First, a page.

There’s a new health trend in TikTok – but experts say it could be harmful.
Saltwater flushes are the latest gut health trend making its way across the platform, with the hashtag #saltwaterflush garnering over 11.3 million views.
Flush is supposed to “clean and expel” the “sludge” from your gut and is used for quick weight loss.
As TikToker @mitch.asser says, the salt water flow will “go from top to bottom and out straight out the back and flush out the entire digestive system.”
Another TikToker under the username @liv.ingwell says “The goal of the saline flush is to remove sludge from the small intestine.”
Olivia, who says she is a practitioner of functional nutritional therapy, makes sure to tell her followers to do the research themselves and trust their bodies before getting involved in the trend.
But some experts respond to videos of the trend with horror.
Abby Sharp, a registered dietitian, responded to Olivia’s video in her TikTok calling the practice “unethical,” with the caption: “No healthcare professional should be giving lessons on saltwater flushing – even if it’s a presenter.” Do your search “Disclaimer. The video now has 56000 views.
Sharp explains that a saltwater influx can be “very dangerous to the masses.” She says that the “sludge” that TikTokers is referring to is actually just feces and water, and that the “recommended” amount of salt that is listed in the tutorial videos is your total salt needs for the day.
“It’s literally napalm for your gut,” she replied.
The dietitian acknowledges that this method has been used as an alternative to colonoscopy preparation, but it can also be “as dangerous as fk.”
She goes on to explain that rapid losses of sodium and fluids will increase the risk of dehydration and electrolyte imbalance — and that it’s definitely something people with existing medical conditions should steer clear of.
Sharp advises against experimenting with a saltwater flush because it is not known how it might alter the composition or balance of the gut microbiome. According to research published in Microbial Ecology in Health and Disease, a poor microbiome can increase the risk of developing intestinal disorders.
TikTok users commented on Sharp’s TikTok video in agreement with her.
One of them pointed out, “It’s like sea water that I thought the whole world didn’t know it shouldn’t drink.”
Another said, “The words ‘flush’ and ‘purify’ are always red flags for me.”
One joked, “Why are people so obsessed with giving themselves diarrhea?”
Others took to OIivia’s video tutorial to summon it.
One user advised “Please, people don’t do this”.
Another commented: “Thinking the sludge might actually be just saltwater squeaking diarrhea.”
One user said “This is literally prep for an lmao colonoscopy”.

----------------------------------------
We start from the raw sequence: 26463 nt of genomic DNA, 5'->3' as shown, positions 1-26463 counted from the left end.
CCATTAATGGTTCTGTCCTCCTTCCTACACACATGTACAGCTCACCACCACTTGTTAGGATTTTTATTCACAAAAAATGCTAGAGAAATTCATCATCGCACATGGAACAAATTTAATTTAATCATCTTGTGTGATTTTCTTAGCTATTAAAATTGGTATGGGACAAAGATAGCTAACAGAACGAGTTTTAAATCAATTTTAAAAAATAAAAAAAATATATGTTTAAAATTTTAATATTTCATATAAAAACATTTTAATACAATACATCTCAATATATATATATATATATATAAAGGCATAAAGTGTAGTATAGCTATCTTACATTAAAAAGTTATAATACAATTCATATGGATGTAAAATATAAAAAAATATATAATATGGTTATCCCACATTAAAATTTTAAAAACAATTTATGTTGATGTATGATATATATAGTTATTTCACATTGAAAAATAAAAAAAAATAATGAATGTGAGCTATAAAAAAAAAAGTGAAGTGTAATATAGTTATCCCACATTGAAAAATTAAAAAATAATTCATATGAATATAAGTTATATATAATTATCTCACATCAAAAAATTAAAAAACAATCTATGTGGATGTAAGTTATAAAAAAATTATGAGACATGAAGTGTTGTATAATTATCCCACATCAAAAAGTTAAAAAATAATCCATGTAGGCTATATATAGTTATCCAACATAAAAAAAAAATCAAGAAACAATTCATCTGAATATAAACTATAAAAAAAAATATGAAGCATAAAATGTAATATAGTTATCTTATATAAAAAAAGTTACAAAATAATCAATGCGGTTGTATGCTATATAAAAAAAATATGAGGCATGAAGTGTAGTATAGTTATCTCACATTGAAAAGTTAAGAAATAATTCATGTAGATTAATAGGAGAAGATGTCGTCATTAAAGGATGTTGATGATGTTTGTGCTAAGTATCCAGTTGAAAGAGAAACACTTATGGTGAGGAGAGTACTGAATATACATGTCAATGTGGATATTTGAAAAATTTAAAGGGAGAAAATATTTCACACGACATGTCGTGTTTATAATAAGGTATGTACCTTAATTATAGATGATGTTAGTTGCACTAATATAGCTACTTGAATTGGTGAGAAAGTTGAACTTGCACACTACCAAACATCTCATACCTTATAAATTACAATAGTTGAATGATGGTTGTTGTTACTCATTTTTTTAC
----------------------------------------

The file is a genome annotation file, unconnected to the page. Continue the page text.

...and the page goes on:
While researchers believe it is possible to use a saltwater flush to treat constipation, they often advise against its use, saying it poses many health risks.
A medically reviewed article in Medical News Today says that “the body is able to cleanse itself without the aid of a siphon or washing.”
While advocates of saltwater flushing point out that there are few risks, Medical News Today writes that common side effects include nausea, vomiting, and weakness. The dehydration and electrolyte imbalance that flow can cause may lead to a host of other symptoms as well, including muscle cramps, tingling, numbness, confusion, feeling lethargic, cramps, wheezing, and heart problems such as changes in blood pressure and heartbeat.
It has been emphasized that flushing salt water can be dangerous for people with existing medical conditions including those with high blood pressure, digestive issues, kidney or heart disease. Pregnant or breastfeeding women should avoid this method.
The article also notes that “there is limited, if any, scientific evidence to support the use of saltwater flushing,” and that more research is needed to support documented first person experiences online.
The article acknowledges that “in most cases, saltwater flow appears to be relatively safe, but this is not true for everyone.”
Aside from being dangerous, there is no scientific evidence to support claims that a saltwater flush would flush toxins from the body and remove buildup, according to Healthline.
Although the flow is unlikely to cause serious damage, the researchers advise against “getting into a bang.”
“Because salt water flushes and other types of colon cleansing are unpredictable and potentially dangerous, don’t fall into the hype,” the researchers wrote. “Instead, do everything you can to support and rely on your body’s natural cleansing systems to keep toxins out.”
Experts advise speaking with a doctor before trying salt water rinses or other detoxification methods.